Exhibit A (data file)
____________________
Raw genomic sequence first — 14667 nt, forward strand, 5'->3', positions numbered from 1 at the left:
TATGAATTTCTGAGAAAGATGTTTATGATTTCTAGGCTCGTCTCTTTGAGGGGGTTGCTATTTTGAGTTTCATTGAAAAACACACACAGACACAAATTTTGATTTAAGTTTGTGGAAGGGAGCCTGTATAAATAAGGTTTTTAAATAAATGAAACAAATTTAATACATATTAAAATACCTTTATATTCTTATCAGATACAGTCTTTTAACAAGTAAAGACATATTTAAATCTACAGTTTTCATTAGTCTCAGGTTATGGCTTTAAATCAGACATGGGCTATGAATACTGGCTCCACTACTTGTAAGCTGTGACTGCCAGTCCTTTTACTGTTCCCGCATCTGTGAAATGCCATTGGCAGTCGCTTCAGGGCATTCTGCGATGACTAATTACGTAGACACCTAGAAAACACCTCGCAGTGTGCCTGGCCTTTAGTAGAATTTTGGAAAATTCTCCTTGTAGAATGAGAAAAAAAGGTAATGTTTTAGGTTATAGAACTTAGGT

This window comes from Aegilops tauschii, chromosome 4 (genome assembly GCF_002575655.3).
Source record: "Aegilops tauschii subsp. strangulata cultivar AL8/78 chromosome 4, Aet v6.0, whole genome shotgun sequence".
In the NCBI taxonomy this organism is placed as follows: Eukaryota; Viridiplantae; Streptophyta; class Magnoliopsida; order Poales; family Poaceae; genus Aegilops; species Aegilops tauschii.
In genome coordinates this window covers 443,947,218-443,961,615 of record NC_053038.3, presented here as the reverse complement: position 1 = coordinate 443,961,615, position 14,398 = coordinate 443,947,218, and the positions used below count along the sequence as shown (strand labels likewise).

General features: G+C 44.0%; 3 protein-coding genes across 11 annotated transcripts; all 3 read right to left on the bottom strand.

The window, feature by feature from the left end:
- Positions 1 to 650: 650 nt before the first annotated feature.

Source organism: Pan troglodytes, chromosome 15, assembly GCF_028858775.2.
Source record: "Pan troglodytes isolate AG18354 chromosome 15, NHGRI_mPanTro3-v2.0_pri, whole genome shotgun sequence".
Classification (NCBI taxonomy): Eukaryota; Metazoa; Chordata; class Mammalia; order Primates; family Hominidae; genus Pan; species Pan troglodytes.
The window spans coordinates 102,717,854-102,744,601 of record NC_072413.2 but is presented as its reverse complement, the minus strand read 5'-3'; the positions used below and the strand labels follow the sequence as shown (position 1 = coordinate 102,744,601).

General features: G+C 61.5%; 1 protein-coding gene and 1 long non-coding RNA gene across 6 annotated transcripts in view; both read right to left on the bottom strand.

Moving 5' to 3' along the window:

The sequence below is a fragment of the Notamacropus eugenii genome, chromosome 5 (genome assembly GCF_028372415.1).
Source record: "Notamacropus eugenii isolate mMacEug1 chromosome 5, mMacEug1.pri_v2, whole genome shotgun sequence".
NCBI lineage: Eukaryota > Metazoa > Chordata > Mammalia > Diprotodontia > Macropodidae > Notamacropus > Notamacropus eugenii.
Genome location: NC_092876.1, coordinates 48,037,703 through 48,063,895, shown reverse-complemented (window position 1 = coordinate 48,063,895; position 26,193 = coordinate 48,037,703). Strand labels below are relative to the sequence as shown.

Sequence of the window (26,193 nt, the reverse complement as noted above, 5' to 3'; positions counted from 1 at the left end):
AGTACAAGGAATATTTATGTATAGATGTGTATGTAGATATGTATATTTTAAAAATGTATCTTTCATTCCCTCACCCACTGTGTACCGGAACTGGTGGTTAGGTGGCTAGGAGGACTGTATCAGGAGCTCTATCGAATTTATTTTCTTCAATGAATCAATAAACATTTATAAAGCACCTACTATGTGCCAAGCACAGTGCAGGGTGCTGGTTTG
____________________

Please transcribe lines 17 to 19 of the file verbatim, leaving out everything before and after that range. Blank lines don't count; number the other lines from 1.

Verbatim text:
Source record: "Notamacropus eugenii isolate mMacEug1 chromosome 5, mMacEug1.pri_v2, whole genome shotgun sequence".
NCBI lineage: Eukaryota > Metazoa > Chordata > Mammalia > Diprotodontia > Macropodidae > Notamacropus > Notamacropus eugenii.
Genome location: NC_092876.1, coordinates 48,037,703 through 48,063,895, shown reverse-complemented (window position 1 = coordinate 48,063,895; position 26,193 = coordinate 48,037,703). Strand labels below are relative to the sequence as shown.